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First Known Use of accretion

1615, in the meaning defined at sense 1

History and Etymology for accretion

borrowed from Latin accrētiōn-, accrētiō "increase," from accrē- (stem of accrēscere "to increase, be added") + -tiōn-, -tiō, suffix of action nouns — more at accrue

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Time Traveler for accretion

The first known use of accretion was in 1615

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More Definitions for accretion

accretion

noun

Financial Definition of accretion

What It Is

Accretion is growth, typically in earnings, usually after an acquisition or other significant event. In the bond world, accretion refers to the capital gains earned on a bond purchased at a discount.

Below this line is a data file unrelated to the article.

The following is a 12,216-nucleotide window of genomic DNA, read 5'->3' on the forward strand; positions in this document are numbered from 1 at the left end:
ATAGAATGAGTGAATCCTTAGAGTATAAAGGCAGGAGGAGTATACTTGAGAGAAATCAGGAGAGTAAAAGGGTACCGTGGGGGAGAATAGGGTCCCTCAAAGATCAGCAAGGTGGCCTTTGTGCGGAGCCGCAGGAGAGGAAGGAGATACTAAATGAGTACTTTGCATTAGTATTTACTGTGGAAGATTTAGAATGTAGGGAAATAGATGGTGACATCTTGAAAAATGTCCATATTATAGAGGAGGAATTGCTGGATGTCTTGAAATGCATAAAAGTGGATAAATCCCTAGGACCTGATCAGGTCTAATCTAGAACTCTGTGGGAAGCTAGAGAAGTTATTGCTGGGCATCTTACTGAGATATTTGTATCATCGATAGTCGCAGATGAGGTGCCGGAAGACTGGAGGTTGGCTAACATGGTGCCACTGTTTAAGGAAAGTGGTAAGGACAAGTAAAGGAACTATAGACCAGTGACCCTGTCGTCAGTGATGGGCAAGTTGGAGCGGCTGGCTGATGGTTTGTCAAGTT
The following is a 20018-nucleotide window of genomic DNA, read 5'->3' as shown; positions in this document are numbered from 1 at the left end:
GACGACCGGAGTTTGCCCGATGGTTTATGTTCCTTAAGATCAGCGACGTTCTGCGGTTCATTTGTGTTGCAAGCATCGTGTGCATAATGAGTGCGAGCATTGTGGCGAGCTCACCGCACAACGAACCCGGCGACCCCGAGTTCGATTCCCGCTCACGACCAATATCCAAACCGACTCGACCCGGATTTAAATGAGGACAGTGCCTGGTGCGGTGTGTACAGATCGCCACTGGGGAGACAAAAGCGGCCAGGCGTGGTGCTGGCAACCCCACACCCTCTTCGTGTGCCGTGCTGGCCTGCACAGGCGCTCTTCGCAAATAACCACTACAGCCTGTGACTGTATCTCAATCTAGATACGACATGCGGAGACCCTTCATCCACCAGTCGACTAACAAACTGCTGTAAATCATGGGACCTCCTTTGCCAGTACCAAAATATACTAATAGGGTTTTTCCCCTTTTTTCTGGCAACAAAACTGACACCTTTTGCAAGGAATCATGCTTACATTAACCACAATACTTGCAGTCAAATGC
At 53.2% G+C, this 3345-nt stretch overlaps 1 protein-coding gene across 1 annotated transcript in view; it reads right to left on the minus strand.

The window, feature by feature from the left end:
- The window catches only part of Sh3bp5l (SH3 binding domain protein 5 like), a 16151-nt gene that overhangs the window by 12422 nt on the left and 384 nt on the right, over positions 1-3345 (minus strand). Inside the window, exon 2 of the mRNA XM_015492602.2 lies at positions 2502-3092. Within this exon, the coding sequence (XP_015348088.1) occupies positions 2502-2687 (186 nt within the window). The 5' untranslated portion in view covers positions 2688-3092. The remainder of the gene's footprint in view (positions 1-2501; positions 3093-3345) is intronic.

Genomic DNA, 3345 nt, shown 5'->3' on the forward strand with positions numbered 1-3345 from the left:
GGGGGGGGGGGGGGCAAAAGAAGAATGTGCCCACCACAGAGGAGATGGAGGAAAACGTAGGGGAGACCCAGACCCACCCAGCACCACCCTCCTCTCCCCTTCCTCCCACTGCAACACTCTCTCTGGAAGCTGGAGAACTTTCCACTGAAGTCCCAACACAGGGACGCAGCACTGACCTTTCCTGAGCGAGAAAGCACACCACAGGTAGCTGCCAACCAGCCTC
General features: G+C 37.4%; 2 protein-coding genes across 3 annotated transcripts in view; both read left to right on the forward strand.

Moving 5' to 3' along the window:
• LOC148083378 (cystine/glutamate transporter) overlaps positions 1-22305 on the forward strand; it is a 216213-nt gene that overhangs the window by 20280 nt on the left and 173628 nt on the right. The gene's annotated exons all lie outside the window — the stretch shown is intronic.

How It Works

Let's assume Company XYZ decides to buy Company ABC. Company XYZ's earnings per share before the acquisition are $0.15. Due to the acquisition, its earnings per share shoot up to $0.25, which makes the acquisition accretive to earnings by $0.10 per share.

In the bond world, let's assume that Jane Doe buys a 10-year bond issued by IBM. The bond has a face value of $1,000, but Jane buys it at a discount and pays $900. Over the next 10 years, Jane will see $100 of accretion on her bond ($1,000 - $900). Even though Jane doesn't actually receive the $100 until the bond matures, she must pay taxes on the accretion as it occurs over the 10 years.